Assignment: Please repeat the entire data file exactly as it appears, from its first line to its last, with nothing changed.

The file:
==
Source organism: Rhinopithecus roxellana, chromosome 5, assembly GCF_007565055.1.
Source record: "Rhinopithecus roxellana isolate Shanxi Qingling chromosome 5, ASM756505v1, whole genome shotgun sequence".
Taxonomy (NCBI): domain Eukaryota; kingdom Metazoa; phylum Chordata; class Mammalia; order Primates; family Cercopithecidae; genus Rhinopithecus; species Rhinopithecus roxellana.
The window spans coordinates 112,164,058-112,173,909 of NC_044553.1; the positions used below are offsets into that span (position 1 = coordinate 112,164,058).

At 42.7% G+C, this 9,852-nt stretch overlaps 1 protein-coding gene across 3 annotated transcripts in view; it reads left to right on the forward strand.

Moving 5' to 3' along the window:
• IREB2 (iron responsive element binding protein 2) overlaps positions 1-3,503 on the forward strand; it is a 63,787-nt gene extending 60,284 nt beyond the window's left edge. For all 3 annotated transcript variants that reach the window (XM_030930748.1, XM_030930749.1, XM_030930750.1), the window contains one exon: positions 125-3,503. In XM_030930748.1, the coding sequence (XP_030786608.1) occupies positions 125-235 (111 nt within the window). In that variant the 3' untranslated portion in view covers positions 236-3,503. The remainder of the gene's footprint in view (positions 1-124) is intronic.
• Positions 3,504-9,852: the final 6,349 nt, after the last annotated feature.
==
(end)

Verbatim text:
Source organism: Rhinopithecus roxellana, chromosome 5, assembly GCF_007565055.1.
Source record: "Rhinopithecus roxellana isolate Shanxi Qingling chromosome 5, ASM756505v1, whole genome shotgun sequence".
Taxonomy (NCBI): domain Eukaryota; kingdom Metazoa; phylum Chordata; class Mammalia; order Primates; family Cercopithecidae; genus Rhinopithecus; species Rhinopithecus roxellana.
The window spans coordinates 112,164,058-112,173,909 of NC_044553.1; the positions used below are offsets into that span (position 1 = coordinate 112,164,058).

At 42.7% G+C, this 9,852-nt stretch overlaps 1 protein-coding gene across 3 annotated transcripts in view; it reads left to right on the forward strand.

Moving 5' to 3' along the window:
• IREB2 (iron responsive element binding protein 2) overlaps positions 1-3,503 on the forward strand; it is a 63,787-nt gene extending 60,284 nt beyond the window's left edge. For all 3 annotated transcript variants that reach the window (XM_030930748.1, XM_030930749.1, XM_030930750.1), the window contains one exon: positions 125-3,503. In XM_030930748.1, the coding sequence (XP_030786608.1) occupies positions 125-235 (111 nt within the window). In that variant the 3' untranslated portion in view covers positions 236-3,503. The remainder of the gene's footprint in view (positions 1-124) is intronic.
• Positions 3,504-9,852: the final 6,349 nt, after the last annotated feature.